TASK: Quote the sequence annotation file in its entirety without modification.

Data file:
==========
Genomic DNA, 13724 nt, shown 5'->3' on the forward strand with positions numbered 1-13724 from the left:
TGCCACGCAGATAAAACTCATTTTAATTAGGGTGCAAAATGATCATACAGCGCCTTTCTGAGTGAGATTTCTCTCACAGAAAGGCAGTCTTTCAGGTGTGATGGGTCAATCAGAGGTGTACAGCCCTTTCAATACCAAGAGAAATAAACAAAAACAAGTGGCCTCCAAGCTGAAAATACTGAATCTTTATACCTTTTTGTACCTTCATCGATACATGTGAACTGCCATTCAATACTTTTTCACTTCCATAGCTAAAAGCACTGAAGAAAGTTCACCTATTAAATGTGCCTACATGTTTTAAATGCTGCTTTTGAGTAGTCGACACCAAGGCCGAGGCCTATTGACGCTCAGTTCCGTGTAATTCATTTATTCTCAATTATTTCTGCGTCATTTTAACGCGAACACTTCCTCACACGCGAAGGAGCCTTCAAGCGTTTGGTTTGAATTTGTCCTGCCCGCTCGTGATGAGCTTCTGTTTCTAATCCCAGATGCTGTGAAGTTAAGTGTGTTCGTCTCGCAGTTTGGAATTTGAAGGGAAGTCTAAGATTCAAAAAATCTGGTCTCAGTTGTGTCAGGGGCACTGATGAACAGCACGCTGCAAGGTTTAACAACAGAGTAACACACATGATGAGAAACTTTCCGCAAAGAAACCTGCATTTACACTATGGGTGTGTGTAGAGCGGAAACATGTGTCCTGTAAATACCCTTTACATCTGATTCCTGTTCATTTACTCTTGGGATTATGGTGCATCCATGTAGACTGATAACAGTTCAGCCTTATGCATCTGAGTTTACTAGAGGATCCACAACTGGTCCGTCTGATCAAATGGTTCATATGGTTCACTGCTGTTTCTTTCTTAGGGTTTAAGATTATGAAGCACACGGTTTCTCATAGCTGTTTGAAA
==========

Genomic DNA, 13724 nt, shown 5'->3' on the forward strand with positions numbered 1-13724 from the left:
TGCCACGCAGATAAAACTCATTTTAATTAGGGTGCAAAATGATCATACAGCGCCTTTCTGAGTGAGATTTCTCTCACAGAAAGGCAGTCTTTCAGGTGTGATGGGTCAATCAGAGGTGTACAGCCCTTTCAATACCAAGAGAAATAAACAAAAACAAGTGGCCTCCAAGCTGAAAATACTGAATCTTTATACCTTTTTGTACCTTCATCGATACATGTGAACTGCCATTCAATACTTTTTCACTTCCATAGCTAAAAGCACTGAAGAAAGTTCACCTATTAAATGTGCCTACATGTTTTAAATGCTGCTTTTGAGTAGTCGACACCAAGGCCGAGGCCTATTGACGCTCAGTTCCGTGTAATTCATTTATTCTCAATTATTTCTGCGTCATTTTAACGCGAACACTTCCTCACACGCGAAGGAGCCTTCAAGCGTTTGGTTTGAATTTGTCCTGCCCGCTCGTGATGAGCTTCTGTTTCTAATCCCAGATGCTGTGAAGTTAAGTGTGTTCGTCTCGCAGTTTGGAATTTGAAGGGAAGTCTAAGATTCAAAAAATCTGGTCTCAGTTGTGTCAGGGGCACTGATGAACAGCACGCTGCAAGGTTTAACAACAGAGTAACACACATGATGAGAAACTTTCCGCAAAGAAACCTGCATTTACACTATGGGTGTGTGTAGAGCGGAAACATGTGTCCTGTAAATACCCTTTACATCTGATTCCTGTTCATTTACTCTTGGGATTATGGTGCATCCATGTAGACTGATAACAGTTCAGCCTTATGCATCTGAGTTTACTAGAGGATCCACAACTGGTCCGTCTGATCAAATGGTTCATATGGTTCACTGCTGTTTCTTTCTTAGGGTTTAAGATTATGAAGCACACGGTTTCTCATAGCTGTTTGAAA